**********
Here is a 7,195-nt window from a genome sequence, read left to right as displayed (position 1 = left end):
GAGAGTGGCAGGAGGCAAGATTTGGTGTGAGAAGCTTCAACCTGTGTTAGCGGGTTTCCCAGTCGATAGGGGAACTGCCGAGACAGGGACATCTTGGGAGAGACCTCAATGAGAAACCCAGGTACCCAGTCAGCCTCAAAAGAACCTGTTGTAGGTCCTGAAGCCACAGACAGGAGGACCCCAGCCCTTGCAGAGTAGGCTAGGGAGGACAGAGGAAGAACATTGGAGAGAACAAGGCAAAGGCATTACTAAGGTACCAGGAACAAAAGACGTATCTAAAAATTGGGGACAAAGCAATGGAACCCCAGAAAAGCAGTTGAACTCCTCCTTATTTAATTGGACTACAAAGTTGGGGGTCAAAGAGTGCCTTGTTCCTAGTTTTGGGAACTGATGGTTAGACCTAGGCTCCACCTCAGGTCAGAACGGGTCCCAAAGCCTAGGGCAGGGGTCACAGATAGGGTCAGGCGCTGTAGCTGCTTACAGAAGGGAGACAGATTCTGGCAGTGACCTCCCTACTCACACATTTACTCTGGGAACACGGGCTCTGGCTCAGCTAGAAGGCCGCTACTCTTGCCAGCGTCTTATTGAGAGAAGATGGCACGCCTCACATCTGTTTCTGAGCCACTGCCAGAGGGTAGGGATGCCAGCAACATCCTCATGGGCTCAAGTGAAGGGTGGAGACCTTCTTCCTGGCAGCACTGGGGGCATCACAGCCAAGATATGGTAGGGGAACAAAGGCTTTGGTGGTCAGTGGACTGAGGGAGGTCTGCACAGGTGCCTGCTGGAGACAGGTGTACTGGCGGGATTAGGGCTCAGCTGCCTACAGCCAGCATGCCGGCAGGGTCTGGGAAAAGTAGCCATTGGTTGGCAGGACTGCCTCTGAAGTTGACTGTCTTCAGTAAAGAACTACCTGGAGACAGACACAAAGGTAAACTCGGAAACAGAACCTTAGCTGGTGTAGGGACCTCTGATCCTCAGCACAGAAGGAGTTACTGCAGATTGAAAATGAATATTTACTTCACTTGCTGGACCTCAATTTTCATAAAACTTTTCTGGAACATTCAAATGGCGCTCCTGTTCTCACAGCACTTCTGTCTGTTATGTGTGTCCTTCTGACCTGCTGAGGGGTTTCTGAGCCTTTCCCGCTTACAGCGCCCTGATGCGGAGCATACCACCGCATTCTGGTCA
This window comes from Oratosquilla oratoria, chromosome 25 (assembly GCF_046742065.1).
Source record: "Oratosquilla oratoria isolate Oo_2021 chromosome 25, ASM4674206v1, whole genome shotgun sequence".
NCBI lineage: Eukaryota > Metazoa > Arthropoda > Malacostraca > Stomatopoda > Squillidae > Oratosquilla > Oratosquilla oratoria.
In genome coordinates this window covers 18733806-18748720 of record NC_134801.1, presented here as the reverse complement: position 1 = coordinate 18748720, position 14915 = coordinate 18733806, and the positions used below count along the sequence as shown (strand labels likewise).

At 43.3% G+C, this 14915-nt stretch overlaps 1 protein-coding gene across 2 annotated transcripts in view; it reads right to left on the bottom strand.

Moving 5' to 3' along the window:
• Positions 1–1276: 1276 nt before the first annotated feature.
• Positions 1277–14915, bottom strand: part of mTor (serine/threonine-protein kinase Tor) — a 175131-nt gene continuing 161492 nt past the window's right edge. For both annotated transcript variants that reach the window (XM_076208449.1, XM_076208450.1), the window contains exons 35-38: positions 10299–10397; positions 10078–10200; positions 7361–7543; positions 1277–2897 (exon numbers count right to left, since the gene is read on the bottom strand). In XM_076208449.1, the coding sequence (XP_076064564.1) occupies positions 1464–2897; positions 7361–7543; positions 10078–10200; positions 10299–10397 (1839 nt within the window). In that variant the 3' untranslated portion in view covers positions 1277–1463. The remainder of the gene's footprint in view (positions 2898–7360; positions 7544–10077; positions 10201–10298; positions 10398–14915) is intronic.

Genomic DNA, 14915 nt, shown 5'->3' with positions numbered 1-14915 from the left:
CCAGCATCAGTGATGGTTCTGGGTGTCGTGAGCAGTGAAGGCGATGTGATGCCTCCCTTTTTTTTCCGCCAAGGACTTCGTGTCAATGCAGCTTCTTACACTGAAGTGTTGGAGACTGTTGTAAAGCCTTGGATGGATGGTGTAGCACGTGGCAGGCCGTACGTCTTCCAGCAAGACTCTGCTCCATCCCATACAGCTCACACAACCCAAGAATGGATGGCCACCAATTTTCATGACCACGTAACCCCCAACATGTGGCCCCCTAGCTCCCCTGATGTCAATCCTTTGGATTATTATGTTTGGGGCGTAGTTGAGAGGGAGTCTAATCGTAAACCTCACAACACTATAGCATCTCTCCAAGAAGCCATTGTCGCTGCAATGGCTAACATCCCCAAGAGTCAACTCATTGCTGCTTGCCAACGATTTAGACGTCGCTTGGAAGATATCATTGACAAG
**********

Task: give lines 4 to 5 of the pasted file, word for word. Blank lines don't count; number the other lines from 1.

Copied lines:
Source record: "Oratosquilla oratoria isolate Oo_2021 chromosome 25, ASM4674206v1, whole genome shotgun sequence".
NCBI lineage: Eukaryota > Metazoa > Arthropoda > Malacostraca > Stomatopoda > Squillidae > Oratosquilla > Oratosquilla oratoria.